Friday creeps up on you so quickly, it’s hard to believe it’s here already. This will be a short post to kick the weekend off. I will be picking up the digging mobile this weekend, and hopefully if the weather is not too wet, will be doing some digging on Sunday morning. I also have another mix I need to put the finishing touches on, one for Vincent over at FuFu Stew, and a show for Matthew Fox’s Real Rillen radio program in Germany. In other words, FMF is a gonna be busy for a little bit. Let’s not go any further before we get into J.J. Barnes and “Chains of Love” on Groovesville Records.
Born in Detroit, MI in 1943, James Jay Barnes recorded great Soul and R & B music. He started off initially singing Gospel in the group The Halo Gospel Singers with his sister Ortheia Barnes. He soon would drift to secular music. His first offering was in 1960 on Kable, “My Love Came Tumbling Down”. Soon Barnes was getting respect as not only a singer, but also a song writer. He would go on to record sides on Mickays, Scepter, Ring, and Ric-Tic. Releasing a variety of songs, including a cover of the Beatles’ “Day Tripper”. When Berry Gordy brought Ric Tic under the Motown umbrella, he would use Barnes more as a song writer (The Vandells and The Marvelletes ) than a singer. This would result JJ shifting to Groovesville and teaming up with Don Davis on this record, which is the flip side of “Baby Please Come Back Home”. He would move around again from Revilot (and one of his biggest hits, a cover of Daryl Banks “Our Love Is In the Pocket) to Buddah to Volt to Leo to Magic Touch and to Invasion to Perception. Not getting much recognition in Detroit, he would then go on to team up with old friend Edwin Starr, who was doing well in the Northern Soul scene in England. This would prove to be a pivotal move, as Barnes and Starr would sign to Contempo and go on to release a lot more music, garnering much praise and recognition. Barnes is a Northern Soul favorite to this day.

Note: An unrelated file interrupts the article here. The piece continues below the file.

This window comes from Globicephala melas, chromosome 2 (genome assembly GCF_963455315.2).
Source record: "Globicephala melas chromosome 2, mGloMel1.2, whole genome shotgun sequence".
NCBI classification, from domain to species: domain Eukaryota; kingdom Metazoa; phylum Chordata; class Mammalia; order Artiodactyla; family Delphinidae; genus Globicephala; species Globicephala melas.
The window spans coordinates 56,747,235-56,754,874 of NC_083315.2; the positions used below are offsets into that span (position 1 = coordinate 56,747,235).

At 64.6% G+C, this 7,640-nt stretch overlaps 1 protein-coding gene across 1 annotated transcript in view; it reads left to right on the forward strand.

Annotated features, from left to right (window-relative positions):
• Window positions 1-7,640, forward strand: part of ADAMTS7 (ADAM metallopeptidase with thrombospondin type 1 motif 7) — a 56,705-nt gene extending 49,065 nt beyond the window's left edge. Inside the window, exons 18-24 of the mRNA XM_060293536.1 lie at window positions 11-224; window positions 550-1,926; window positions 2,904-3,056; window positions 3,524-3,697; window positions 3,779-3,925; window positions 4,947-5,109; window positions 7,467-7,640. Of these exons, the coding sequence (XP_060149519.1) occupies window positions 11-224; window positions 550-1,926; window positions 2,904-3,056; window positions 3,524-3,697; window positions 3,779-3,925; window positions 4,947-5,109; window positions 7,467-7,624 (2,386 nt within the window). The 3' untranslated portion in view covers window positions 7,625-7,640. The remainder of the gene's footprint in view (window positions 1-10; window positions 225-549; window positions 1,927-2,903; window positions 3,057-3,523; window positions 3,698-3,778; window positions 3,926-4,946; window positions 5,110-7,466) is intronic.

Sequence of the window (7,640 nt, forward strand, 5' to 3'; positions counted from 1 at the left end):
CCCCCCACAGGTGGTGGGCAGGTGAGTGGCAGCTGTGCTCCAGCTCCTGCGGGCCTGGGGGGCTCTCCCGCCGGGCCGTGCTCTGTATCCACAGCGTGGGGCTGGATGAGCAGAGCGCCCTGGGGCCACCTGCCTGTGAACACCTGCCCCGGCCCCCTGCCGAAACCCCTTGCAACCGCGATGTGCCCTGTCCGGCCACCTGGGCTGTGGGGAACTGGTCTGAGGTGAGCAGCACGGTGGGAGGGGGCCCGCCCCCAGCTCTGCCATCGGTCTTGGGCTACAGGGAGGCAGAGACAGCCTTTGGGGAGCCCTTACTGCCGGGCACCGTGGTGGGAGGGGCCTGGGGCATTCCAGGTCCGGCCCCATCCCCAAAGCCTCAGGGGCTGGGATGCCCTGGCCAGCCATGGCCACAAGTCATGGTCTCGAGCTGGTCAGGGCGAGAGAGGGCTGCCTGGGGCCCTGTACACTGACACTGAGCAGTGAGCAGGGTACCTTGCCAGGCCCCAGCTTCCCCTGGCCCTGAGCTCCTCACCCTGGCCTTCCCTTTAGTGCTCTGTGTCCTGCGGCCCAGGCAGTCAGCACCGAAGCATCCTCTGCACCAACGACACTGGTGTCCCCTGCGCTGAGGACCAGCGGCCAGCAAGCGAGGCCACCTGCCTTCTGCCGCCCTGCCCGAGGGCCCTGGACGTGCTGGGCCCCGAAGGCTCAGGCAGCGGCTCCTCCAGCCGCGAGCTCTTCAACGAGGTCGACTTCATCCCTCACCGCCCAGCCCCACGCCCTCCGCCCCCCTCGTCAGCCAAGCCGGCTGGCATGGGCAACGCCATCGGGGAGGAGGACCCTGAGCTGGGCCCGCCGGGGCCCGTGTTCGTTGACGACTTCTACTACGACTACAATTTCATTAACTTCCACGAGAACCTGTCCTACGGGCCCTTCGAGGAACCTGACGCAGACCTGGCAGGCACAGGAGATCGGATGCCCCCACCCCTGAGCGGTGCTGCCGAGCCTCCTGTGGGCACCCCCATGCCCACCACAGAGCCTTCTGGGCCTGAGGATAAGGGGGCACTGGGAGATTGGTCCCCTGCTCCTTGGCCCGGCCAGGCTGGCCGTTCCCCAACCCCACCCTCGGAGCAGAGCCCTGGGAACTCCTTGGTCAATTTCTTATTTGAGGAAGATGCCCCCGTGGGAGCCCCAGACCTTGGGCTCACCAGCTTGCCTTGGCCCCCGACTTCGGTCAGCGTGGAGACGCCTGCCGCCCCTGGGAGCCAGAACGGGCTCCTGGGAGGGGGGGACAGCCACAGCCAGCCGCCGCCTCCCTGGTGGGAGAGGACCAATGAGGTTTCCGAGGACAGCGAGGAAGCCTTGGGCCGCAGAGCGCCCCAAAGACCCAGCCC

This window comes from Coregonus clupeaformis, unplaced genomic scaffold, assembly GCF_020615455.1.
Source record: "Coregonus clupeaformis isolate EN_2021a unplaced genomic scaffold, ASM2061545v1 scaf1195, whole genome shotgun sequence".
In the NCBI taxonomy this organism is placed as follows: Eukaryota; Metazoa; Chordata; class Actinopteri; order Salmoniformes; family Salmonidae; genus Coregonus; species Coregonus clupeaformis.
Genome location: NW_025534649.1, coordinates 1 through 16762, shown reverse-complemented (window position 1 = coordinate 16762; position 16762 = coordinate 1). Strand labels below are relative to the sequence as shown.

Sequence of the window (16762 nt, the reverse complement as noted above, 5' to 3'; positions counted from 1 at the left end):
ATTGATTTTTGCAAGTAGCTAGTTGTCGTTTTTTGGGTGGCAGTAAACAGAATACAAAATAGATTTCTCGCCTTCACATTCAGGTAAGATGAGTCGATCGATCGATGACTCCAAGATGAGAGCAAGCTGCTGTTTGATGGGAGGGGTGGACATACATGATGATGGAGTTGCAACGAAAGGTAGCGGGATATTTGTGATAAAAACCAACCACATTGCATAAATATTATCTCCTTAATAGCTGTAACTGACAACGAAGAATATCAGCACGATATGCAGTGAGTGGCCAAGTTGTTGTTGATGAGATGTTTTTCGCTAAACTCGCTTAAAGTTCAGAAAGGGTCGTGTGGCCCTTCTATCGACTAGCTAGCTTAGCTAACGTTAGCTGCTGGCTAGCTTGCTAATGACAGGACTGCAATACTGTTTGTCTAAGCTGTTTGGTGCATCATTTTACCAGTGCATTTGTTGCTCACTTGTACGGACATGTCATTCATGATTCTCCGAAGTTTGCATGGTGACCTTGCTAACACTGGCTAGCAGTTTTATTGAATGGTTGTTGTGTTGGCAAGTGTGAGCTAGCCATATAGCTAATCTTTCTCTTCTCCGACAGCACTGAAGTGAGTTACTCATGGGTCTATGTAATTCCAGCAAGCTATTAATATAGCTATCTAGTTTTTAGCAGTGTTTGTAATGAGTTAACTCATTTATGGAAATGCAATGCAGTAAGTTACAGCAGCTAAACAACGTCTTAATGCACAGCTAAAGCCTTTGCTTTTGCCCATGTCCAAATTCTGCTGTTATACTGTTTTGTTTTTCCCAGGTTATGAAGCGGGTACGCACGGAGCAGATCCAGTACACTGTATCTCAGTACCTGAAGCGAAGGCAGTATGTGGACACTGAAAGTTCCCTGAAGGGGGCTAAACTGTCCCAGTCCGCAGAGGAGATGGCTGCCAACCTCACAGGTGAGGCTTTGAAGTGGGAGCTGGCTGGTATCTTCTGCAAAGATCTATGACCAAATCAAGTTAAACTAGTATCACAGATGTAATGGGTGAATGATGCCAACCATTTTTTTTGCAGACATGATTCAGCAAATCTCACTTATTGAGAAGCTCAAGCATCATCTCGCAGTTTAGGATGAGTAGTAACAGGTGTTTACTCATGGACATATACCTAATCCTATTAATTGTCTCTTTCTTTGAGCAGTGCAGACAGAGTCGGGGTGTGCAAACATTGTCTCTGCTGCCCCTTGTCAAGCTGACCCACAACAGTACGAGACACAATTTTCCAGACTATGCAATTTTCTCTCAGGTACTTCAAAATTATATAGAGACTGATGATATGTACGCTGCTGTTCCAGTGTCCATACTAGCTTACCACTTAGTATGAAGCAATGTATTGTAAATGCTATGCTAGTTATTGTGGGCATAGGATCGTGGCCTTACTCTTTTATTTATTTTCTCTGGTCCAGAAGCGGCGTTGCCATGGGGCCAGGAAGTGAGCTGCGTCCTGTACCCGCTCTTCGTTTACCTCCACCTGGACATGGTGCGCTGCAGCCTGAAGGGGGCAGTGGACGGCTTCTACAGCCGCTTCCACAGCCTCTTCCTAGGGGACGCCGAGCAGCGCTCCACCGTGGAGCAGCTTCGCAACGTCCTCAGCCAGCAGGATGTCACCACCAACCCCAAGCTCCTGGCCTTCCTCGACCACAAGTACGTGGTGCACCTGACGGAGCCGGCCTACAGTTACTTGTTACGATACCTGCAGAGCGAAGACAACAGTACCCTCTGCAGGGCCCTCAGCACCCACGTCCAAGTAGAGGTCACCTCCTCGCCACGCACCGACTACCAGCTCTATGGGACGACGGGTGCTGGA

This tune is a great piece of Soul. JJ Barnes is a great example of a hardworking singer, songwriter, and performer, who despite all his talents, had a hard time making it here in the Soul scene of the United States. He would be, however, embraced with open arms in the UK and Europe, and finally compensated for his talent. This is a tune I have no problem listening to over and over again. In fact, it’s one of the very few records I’d play twice in a row. The song has been covered a few times, but my most favorite version besides the JJ Barnes version is that by The Dirtbombs. It’s a dirty, gritty version of the side, and the band plays tribute to it’s Detroit brother in a big way. I’d urge everyone to check this side out as well. They have great originals as well as covers of Stevie, Curtis, and this record here. So whether it’s JJ Barnes or The Dirtbombs doing “Chains of Love”, Detroit is represented lovely. Have a great weekend. Keep Diggin’!